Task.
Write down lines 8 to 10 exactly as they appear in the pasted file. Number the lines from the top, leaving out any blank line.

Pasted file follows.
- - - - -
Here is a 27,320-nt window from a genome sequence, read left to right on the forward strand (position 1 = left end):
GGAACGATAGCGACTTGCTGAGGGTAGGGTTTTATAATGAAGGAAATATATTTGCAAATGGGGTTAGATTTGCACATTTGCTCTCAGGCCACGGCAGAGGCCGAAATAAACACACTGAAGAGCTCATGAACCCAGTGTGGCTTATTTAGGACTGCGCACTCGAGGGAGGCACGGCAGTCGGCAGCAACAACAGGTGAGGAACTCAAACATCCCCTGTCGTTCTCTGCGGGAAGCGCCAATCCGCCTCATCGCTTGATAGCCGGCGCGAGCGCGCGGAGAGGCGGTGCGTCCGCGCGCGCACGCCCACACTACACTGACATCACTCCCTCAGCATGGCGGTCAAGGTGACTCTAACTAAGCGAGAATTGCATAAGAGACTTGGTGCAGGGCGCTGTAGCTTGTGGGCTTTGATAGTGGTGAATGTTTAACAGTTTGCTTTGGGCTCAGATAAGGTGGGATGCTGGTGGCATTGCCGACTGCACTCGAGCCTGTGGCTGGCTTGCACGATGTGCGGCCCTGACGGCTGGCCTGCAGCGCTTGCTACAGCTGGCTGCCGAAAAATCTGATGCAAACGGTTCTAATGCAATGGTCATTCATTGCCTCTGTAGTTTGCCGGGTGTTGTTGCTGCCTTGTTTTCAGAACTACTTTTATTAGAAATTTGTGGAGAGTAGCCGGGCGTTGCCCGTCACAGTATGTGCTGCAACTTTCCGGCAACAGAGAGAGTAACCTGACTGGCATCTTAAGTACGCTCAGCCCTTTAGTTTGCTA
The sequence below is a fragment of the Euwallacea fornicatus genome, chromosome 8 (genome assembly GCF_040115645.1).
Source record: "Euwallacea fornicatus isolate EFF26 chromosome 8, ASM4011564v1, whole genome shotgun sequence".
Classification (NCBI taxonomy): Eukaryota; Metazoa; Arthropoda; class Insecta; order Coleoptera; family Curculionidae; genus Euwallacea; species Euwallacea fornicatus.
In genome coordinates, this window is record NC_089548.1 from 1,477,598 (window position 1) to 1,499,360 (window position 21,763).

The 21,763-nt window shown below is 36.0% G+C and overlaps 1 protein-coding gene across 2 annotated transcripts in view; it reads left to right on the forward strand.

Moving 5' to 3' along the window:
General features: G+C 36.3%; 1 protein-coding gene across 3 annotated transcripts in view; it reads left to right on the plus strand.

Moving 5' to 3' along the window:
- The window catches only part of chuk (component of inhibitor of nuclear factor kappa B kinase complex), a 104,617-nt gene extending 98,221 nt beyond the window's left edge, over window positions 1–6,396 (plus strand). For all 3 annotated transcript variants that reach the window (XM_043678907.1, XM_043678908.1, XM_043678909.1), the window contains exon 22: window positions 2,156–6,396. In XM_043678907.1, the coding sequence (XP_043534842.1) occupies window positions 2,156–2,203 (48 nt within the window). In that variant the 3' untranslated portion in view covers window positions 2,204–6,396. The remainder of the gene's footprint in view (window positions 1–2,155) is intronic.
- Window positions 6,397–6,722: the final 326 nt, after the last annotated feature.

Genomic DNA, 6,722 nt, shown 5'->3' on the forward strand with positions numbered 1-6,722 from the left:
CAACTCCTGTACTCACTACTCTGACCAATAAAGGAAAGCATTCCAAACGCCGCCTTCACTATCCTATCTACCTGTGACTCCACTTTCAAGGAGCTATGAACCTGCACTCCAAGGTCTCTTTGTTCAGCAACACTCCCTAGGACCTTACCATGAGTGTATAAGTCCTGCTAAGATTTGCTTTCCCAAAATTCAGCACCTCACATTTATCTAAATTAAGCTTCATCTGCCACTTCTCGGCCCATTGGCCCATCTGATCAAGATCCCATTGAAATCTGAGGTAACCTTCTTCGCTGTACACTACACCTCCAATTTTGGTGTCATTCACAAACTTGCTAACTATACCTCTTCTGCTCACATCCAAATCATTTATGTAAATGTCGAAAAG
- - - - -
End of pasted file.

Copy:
Moving 5' to 3' along the window:
General features: G+C 36.3%; 1 protein-coding gene across 3 annotated transcripts in view; it reads left to right on the plus strand.

Moving 5' to 3' along the window: